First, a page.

Our tendency in life is to measure ourselves against those we see as being the “best” – those who are number 1, those getting attention for their achievements from others either publicly or in our own circles at home and work. Us women in particular are our own harshest critics, rarely prepared to look objectively at ourselves and constantly comparing all aspects of our lives with others, often with a very negative slant. Our cultural upbringing seems to deem it inappropriate to play down our achievements and skills – we don’t want to be seen to blow our own trumpets, and talking about things we know we’re good at seems boastful.
This goes beyond basic self confidence to not only how we measure ourselves but whether we truly believe we have been successful. I was involved in elite sport from the age of 18, playing in an U21 national side and then in the senior reserve side for several years. I trained hard, played hard, and harboured longstanding ambitions to run on just once for the senior national side – something I never achieved. In my mind, I’ve always seen this as a failure as my final goal was never reached – and since moving countries where no one knows my background, it is something I rarely mention or discuss.
It wasn’t until my family mentioned proudly to my kids that I had represented my country, that I saw things in a different light. My focus had been on achieving the elusive goal of getting a spot, just once, in that national team. It was a great stretch goal, but not achieving it didn’t mean my sporting career was not a success. I played at that level for over 5 years, whilst working as a graduate in an investment bank and completing my accounting qualification. I trained late in the often frosty evenings, practicing skills, fitness, strength training, battled a run of injuries – I always felt I could have done more, but not many of my work contemporaries were running 800m reps at 9pm in the middle of winter! On the flip side – very few of my fellow athletes were in such demanding jobs – they were students, trainee teachers with ample vacations and more flexible hours. And the most important factor was, I was not the best player, the most talented, the fastest or the strongest. I was very good – but not quite good enough for that number 1 team.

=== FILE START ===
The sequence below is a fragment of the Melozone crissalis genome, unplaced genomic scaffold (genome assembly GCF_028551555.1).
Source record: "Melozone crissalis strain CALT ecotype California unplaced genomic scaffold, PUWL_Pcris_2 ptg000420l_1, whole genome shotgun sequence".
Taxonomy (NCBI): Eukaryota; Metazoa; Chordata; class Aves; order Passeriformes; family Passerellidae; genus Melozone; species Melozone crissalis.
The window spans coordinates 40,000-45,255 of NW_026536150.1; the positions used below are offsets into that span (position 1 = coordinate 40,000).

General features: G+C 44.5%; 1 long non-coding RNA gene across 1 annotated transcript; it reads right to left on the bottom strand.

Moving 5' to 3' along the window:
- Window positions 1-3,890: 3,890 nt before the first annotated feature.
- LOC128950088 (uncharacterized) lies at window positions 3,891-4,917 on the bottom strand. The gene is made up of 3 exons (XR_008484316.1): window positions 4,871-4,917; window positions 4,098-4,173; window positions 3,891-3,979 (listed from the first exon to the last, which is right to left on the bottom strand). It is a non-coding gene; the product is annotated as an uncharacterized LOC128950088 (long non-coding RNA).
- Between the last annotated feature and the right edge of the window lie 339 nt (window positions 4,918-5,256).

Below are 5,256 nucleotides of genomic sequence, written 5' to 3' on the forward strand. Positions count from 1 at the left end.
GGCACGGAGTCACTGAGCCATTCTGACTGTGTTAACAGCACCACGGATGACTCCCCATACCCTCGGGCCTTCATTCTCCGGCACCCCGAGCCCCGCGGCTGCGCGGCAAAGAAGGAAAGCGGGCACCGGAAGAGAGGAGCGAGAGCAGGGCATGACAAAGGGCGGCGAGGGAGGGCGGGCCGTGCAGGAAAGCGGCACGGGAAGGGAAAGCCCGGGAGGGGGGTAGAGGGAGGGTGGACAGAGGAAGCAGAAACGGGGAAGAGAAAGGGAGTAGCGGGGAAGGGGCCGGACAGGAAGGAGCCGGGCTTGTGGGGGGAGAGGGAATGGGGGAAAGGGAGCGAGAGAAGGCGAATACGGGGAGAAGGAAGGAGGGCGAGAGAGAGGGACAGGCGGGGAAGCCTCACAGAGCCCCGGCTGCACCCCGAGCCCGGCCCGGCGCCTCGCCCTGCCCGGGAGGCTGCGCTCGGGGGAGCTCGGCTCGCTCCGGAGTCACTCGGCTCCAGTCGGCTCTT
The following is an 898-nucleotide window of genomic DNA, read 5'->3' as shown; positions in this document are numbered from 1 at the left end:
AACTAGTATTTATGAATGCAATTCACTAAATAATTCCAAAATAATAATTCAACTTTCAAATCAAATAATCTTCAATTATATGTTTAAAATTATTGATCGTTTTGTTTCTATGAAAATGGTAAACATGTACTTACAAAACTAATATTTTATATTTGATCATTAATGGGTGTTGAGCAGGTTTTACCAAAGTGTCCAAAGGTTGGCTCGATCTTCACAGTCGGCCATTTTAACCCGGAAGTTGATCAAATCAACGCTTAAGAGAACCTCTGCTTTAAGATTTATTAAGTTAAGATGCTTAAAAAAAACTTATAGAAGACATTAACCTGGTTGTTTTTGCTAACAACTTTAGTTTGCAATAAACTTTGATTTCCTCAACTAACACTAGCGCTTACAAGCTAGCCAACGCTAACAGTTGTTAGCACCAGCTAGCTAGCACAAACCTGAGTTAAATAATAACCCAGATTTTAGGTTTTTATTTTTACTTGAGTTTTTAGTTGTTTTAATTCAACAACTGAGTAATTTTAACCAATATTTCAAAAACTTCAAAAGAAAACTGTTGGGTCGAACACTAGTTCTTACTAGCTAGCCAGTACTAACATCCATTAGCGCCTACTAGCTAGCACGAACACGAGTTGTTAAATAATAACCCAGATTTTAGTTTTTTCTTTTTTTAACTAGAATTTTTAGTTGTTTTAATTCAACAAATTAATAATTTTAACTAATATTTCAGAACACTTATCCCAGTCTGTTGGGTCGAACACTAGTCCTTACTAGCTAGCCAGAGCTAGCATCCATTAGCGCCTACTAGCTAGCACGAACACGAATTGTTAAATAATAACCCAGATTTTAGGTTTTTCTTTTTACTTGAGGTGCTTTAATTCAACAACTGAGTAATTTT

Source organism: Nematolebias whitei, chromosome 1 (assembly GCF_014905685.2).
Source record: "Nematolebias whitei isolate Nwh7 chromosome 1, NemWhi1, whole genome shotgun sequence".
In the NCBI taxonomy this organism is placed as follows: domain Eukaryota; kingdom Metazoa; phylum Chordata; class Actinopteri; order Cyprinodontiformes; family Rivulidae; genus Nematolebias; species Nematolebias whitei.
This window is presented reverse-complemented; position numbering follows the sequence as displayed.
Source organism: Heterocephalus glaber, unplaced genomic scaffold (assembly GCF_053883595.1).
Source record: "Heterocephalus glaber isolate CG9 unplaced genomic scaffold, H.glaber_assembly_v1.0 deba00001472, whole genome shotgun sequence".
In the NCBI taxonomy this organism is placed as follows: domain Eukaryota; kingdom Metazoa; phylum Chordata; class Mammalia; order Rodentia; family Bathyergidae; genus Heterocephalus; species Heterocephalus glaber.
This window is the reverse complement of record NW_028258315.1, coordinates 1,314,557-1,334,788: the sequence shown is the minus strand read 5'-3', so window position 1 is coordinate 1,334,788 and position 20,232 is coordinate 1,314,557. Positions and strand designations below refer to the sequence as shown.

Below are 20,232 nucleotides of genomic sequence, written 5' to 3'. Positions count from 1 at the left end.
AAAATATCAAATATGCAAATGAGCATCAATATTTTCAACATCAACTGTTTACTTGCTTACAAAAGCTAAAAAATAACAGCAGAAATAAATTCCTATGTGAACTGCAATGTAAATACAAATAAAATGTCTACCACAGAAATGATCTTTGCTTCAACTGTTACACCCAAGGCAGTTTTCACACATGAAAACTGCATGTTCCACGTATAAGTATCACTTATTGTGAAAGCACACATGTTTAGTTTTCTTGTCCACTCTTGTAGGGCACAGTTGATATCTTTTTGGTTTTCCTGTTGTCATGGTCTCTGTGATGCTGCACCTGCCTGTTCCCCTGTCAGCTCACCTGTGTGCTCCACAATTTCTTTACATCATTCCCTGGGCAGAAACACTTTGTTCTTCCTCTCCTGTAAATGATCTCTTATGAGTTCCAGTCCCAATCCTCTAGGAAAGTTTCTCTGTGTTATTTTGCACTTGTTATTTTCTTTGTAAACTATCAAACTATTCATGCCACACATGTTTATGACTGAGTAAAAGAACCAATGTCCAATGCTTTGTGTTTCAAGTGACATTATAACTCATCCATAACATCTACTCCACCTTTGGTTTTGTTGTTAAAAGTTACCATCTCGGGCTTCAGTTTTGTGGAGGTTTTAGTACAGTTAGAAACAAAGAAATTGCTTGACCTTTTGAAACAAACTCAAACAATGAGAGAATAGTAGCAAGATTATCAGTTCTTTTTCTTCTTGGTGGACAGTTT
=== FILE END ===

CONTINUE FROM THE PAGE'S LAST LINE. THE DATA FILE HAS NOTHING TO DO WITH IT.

So what have I learnt? My sporting career was a success, just not against the harsh benchmark I set myself. I learnt a lot about practice, hard work, juggling priorities, and working in a team. But my biggest takeaway was that I have the ability to be a leader. My favourite memories from those days are from my university side, which I captained to the national championship. We had no coach, so strategy, team selection, game day tactics and motivation were all down to me. We came back from a several goal half time deficit to win the Grand Final in extra time – as well as scoring 3 crucial goals myself, I truly felt like I had personally turned the team around.
I’ve found myself dipping back into the feelings generated by that day many times – savouring what success felt like, but also recalling the tougher side to leadership, taking risks on selecting the team, having hard conversations with those who didn’t make it into the line up, and how vulnerable I felt trying to motivate the team when we were in a losing position– followed by how sweet it was when we were, for one moment, truly number 1 – undeniably successful in our small corner of the world.
This experience has served me well over the years, and influenced me greatly in my actions when managing teams and making decisions. I’m still not the best, whatever that looks like – but I can continue to be successful if I build on my strengths and experience going forward.
I’d love to hear comments and feedback on the definition of success! Comment on the blog or on twitter @eyesup2014.